In most cases, mixing martial arts and body modifications is not such a good idea. Even if we forget about different injuries that can accrue when somebody is hit directly in the piercing, there are still many threats, such as getting them caught on something, ripped out, or catching some type of infection, especially if the piercing is new or if it didn’t heal completely.
Different martial arts have different policies about body mods and piercings in particular, these rules can also vary from group to group. Also, if you are participating in a martial arts competition, depending on the referee, you will most likely have to take them out and not just tape them up.
A lot of people have to choose between having piercings and doing martial arts, as the two of those often don’t mix well with each other. Choosing between your looks and your hobby is oftentimes a hard decision, but ultimately it is a decision you have to make by yourself. Further in this article, you’ll find some pieces of information that may make that choice a little bit easier for you.
Since Brazilian Jiu-Jitsu is a full-contact martial art, with a lot of grappling and ground fighting, as well as a bunch of choking and wrestling techniques, having piercings can make you vulnerable. Many instructors of BJJ don’t allow their students to have any kind of piercings, because they know what could the consequences be. Protecting gear such as headgear can lessen the threats of injuries, but they can’t eliminate them, that’s why it is advised to take out all your piercings, and also any type of jewelry during your practice.
POSSIBLE INJURIES AND HOW TO AVOID THEM
Ordinary ear piercings are the most common, but that doesn’t mean that they are safe. If you have studs in your ears, you’re dealing with the risk of someone kicking you in the ear and a needle drilling into the tissue behind your ear. If you have hoops you can avoid this issue, but the other possibility, that is valid in both cases, is someone unintentionally ripping your earing out, which would leave you with an earlobe split in half.
Taping up your earrings can help with this, and also wearing headgear, but the safest way of dealing with this is by simply taking them out before practice and putting them back in after the training when you’ve cleaned them up.
All the other ear piercings are much riskier as they can’t be taped up that easily, shouldn’t be taken out that often, and the risk of hurting your cartilage is much scarier than just your lobe.
Any face piercings are a safety hazard as they are pretty much out in the open, and can easily get caught up or ripped out. Eyebrow piercing is in the surface area and can get ripped out very easily, which can damage some of your nerves and leave you permanently with lowered lid and different eye injuries.
Nose piercings pose the same danger as earings, suds and hoops, but the damage is much worse. There is a risk of your lip piercings damaging your teeth and inside of your mouth. The same goes for tongue piercings, with the extra chance of you bitting down or choking on them. These piercings can’t be taped up, and, the same as the ear piercings, should not get taken out that often, so the best option is, probably, just to give up on them if you want to continue practicing Brazilian Jiu-Jitsu, or any full-contact martial art.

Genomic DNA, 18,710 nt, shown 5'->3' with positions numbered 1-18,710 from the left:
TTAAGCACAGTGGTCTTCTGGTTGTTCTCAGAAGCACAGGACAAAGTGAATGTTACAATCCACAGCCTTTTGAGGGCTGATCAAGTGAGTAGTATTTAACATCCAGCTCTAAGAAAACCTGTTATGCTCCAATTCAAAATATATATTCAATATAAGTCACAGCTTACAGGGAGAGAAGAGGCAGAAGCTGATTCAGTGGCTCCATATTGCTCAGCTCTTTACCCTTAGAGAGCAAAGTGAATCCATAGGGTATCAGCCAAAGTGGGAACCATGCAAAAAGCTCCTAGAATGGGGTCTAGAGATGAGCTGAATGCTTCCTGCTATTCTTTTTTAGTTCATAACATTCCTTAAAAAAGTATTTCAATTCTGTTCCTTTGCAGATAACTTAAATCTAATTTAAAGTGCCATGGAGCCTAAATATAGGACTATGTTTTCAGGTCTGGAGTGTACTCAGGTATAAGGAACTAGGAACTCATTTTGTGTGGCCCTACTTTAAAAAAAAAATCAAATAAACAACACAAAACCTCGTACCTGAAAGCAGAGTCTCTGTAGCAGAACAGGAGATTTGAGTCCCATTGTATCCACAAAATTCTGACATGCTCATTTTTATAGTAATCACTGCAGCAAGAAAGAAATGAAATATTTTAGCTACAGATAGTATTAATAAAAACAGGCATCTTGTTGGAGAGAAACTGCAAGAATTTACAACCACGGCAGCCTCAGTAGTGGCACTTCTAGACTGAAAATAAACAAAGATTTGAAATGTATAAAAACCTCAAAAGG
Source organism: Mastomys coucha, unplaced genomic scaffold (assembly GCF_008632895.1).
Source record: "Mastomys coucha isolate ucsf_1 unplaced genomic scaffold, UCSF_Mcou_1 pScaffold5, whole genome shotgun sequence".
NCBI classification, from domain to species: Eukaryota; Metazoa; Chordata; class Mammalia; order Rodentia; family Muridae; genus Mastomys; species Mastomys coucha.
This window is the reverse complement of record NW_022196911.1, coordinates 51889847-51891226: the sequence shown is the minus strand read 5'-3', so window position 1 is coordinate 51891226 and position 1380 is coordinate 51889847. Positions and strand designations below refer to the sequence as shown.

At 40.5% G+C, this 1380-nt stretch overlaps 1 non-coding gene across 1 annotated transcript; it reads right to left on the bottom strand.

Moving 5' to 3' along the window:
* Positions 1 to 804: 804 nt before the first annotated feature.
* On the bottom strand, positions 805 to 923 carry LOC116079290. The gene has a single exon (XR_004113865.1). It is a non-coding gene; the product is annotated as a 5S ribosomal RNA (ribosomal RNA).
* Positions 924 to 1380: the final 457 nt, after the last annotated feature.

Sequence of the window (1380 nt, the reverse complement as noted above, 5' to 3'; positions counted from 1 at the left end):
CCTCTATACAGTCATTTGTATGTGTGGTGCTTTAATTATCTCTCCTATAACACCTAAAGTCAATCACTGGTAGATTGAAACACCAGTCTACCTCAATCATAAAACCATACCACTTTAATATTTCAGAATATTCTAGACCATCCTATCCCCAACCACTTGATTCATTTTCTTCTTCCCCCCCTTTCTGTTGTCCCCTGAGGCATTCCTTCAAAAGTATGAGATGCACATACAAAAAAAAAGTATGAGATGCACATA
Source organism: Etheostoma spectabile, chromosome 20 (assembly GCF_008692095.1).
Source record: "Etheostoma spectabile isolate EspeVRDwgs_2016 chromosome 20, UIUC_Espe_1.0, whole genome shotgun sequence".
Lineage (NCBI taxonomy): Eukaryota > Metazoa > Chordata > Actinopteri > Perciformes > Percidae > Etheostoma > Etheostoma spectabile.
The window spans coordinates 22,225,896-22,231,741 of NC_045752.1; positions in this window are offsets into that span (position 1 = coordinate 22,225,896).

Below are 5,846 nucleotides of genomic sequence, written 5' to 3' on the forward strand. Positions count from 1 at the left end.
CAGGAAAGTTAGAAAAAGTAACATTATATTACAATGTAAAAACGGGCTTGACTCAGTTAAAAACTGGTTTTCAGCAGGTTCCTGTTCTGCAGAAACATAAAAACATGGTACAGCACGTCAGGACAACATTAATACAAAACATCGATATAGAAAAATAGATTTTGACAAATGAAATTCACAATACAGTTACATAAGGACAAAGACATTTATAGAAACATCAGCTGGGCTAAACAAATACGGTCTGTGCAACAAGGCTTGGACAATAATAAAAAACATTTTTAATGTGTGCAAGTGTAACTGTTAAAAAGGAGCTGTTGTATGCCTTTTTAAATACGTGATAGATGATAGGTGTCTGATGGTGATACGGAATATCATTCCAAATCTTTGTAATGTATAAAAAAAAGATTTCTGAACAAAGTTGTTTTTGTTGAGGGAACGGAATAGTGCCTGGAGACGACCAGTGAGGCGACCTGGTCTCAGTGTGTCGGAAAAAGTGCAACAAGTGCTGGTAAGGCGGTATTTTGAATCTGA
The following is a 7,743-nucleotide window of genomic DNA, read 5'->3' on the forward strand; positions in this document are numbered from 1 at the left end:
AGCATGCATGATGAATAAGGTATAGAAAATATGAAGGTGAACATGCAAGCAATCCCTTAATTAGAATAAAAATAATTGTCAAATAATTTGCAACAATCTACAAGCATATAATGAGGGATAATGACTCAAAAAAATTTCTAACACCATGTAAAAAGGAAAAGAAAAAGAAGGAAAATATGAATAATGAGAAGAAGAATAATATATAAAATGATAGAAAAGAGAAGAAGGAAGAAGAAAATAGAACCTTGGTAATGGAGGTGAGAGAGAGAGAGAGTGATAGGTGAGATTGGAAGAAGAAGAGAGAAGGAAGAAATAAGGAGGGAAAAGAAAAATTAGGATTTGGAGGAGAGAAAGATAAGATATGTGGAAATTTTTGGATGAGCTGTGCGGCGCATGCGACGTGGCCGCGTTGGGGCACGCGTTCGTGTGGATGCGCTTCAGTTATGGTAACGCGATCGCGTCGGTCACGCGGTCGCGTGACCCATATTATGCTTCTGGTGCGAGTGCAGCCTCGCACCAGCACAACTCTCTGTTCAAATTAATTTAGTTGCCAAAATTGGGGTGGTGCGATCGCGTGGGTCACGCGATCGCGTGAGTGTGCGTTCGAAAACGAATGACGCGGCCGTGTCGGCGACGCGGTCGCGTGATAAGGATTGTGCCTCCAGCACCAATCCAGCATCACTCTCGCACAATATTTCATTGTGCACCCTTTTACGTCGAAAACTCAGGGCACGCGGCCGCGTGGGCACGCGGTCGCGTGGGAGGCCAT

Nipple piercings are already complicated by themselves, they take a long time to heal and can get infected very easily. Considering this taping them up with a layer of a gaze between the skin and the tape is an option, but that would increase the chances of infection.
This type of piercing is a bad idea if you are training BJJ, since the possibility of ripping the nipple piercing out is really scary. But if you decide to keep them in and put the tape over them during the practice, you should take really good care of cleanliness so they wouldn’t get infected or irritated.
It’s the same case with belly button piercings. They are pretty sensitive and can easily be pulled during grappling. They don’t have such a big threat of infection, so the option of taping them up is not such a bad idea.
Whichever piercing you have, if you decide to train with it, you should most definitely clean it up immediately after your practice is finished so you can get rid of the dirt and sweat that gathered there during your training. And if you took some piercing before your training, be sure to sterilize it before putting it back in.
One thing that applies to every type of piercing is that you definitely should not train anything if it is new and if it still did not heal properly. They are gonna hurt with every touch, so just imagine how bad would it be if someone kicked you in that sensitive area, or pulled on your freshly done piercing. Also, the risk of getting an infection is much bigger in the beginning than when the piercing is fully healed.
In summary, you have to decide for yourself if you are going to take a risk and do the piercing you’ve wanted for so long, and maybe compromise your Brazilian Jiu-Jitsu career. You can talk with your instructor, ask friends for their experiences, read a bunch of articles and blogs on the internet, but in the end, the choice is yours.
Everybody should have complete freedom over their body and the things they want to do with it. You have to figure out which is more important to you, or maybe find a solution so you don’t have to give up on either. Whatever you decide to do, I hope it makes you happy in the end!